The other day I let my mind wander.
I don’t let it wander that much. It’s a shame really. Minds love to wander. But normally mine stays on a tight leash. From the moment I wake up until lights out, my mind is more overscheduled than a toddler with a tiara. I imagine that’s why it loves when I go to sleep. It’s the only time it gets let out to play. But I digress.
As I was saying, the other day I let my mind wander.
I was in my car. Once a week I commute into the big city, and provided I am awake enough to drive without falling asleep, I will often give myself permission to think. I actually kind of have a little routine. At some point in my commute the stimulation will become too much. Between the radio and the highway traffic I get to a point where I just need peace and quiet. So I click off the radio, set the cruise control to a speed that won’t attract unwanted attention from law enforcement, and then I call out to the universe “Okay, let’s chat”.
I have had some interesting revelations in those quiet moments. It’s as if I am sitting down with the real me. I shed the front I put on for the benefit of others. I lose the obligatory ‘should’ and my real desires come to the surface. Decisions I have been struggling with find resolutions. And good ideas manifest themselves without much effort.
I often ask myself, “Why don’t I do this more often?” It’s the same way I feel about exercise (or sex for that matter). I constantly tell myself I don’t have time for it. And yet every time I do it, I feel great! I guess I’m a slow learner.
Blaise Pascal, a physicist and philosopher in the 1600s, said that “All of humanity’s problems stem from man’s inability to sit quietly in a room alone”. It’s a tough thing to do – sit quietly and give yourself permission to do nothing. But it’s so good for our mental health, for our sense of our authentic selves, for our soul.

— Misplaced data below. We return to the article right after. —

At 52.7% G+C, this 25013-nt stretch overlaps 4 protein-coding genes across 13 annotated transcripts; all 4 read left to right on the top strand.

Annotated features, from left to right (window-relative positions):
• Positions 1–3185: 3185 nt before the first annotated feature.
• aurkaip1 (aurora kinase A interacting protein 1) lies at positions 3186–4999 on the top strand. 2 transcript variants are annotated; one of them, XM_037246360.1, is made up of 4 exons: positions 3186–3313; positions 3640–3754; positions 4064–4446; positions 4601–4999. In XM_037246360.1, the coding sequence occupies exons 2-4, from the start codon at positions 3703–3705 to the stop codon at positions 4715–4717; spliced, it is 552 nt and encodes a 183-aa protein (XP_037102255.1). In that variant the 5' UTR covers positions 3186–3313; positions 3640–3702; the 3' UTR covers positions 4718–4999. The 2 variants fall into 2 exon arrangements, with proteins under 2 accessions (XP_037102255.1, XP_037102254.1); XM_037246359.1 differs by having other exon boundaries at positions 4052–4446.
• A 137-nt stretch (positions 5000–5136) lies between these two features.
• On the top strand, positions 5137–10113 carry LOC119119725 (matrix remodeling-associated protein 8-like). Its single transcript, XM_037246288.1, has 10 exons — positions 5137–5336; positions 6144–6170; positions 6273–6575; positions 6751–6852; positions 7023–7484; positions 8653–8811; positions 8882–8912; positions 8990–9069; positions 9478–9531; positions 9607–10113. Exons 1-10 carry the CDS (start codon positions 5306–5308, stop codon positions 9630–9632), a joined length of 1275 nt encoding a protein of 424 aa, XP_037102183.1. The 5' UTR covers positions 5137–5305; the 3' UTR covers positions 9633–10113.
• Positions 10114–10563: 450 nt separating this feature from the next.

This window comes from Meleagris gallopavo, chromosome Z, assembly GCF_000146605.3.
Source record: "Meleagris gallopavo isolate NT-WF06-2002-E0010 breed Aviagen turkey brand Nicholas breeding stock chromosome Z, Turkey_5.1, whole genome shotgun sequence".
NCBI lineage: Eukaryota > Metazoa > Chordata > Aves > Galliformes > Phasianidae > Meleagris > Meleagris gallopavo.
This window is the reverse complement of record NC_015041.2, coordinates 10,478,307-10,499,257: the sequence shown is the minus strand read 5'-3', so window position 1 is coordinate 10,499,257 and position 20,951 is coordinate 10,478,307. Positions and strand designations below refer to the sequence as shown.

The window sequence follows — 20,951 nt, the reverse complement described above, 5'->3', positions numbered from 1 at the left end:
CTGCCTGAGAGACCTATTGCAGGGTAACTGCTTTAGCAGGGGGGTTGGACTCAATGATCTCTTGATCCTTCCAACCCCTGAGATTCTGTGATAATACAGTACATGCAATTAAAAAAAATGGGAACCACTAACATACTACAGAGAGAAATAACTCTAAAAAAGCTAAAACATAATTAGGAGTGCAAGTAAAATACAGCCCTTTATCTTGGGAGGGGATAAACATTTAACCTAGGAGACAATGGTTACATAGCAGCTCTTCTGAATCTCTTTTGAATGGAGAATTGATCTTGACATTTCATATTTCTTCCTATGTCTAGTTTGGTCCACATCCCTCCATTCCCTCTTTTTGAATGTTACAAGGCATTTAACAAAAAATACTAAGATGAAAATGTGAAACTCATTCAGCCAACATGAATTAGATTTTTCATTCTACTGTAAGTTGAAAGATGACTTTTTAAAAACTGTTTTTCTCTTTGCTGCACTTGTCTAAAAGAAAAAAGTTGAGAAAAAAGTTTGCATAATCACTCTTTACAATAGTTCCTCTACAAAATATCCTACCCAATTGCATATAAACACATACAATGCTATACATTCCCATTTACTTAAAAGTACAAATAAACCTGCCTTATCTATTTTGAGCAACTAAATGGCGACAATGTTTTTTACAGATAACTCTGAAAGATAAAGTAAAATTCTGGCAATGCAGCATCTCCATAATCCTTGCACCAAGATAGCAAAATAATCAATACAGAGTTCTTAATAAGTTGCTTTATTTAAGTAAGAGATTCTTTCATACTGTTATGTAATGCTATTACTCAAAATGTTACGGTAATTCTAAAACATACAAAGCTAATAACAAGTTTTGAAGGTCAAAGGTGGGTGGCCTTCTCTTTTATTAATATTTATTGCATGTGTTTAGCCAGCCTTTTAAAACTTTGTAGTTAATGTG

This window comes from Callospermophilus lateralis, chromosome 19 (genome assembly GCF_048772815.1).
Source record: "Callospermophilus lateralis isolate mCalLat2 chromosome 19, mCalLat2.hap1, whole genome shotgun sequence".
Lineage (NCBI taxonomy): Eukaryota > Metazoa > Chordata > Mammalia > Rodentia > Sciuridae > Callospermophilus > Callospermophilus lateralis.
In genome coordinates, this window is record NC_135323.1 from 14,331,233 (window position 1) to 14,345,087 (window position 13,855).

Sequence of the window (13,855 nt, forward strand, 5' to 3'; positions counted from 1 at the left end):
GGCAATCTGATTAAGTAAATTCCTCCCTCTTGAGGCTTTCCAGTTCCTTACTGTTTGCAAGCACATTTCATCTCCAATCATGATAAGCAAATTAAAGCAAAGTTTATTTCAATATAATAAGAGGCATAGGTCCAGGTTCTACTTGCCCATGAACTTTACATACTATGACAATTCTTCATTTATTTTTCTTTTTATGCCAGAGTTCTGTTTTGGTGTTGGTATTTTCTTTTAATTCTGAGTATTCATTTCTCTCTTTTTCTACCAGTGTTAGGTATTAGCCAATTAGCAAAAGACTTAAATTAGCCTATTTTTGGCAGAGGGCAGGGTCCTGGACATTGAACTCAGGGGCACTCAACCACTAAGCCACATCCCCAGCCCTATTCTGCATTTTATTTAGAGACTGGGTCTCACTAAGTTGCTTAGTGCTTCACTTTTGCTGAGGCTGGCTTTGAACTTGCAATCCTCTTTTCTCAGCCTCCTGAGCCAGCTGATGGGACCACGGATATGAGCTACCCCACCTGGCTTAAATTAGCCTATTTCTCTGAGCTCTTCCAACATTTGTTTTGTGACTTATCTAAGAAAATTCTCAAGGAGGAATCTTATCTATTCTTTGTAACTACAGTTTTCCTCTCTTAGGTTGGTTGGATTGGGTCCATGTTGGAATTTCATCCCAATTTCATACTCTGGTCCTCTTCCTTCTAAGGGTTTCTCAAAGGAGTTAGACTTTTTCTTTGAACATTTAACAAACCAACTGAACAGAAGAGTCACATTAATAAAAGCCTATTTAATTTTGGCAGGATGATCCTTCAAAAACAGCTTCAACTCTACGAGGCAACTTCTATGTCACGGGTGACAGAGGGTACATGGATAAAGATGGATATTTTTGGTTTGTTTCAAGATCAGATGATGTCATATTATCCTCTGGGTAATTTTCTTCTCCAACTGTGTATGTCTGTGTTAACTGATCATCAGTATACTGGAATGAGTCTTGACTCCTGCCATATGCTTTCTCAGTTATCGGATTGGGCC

I am reminded of a story my father told me about his childhood. My grandfather was a physicist and a self-professed thinker. On days when everyone was home, my grandmother would corral her two children and remind them to play quietly. “You mustn’t disturb your father today – he’s thinking,” she would say. My Dad would sneak, tip-toeing quietly to the door of his father’s study and gently nudge it open a crack. More often than not he would find his father leaned back in his chair, cigarette in hand, unmoving and eyes staring ahead obviously lost in himself.
I’ve heard the story more than once. My father is a gifted storyteller who recalls details with startling accuracy. But he does love to retell his repertoire, God love him. And every time I hear that story I can’t help but swell with pride for his family that placed such a high value on spending alone time deep in thought.
I have a beautiful Muskoka chair on the front porch of our home. Well there are actually four of them there, but for some reason I have designated one of them as my favourite. My husband bought them for my birthday and lovingly stained and sanded them for me. Sitting in that chair, listening to the birds, sipping on a steaming cup of tea is one of my all-time favourite things to do. So…
My dearest Muskoka chair, I make you a promise that I intend to keep. We’re gonna hang out more often. You with your firm back support and beautiful brownness that perfectly matches the shutters, and me with my steaming tea and pledge to sit quietly. It’s a date.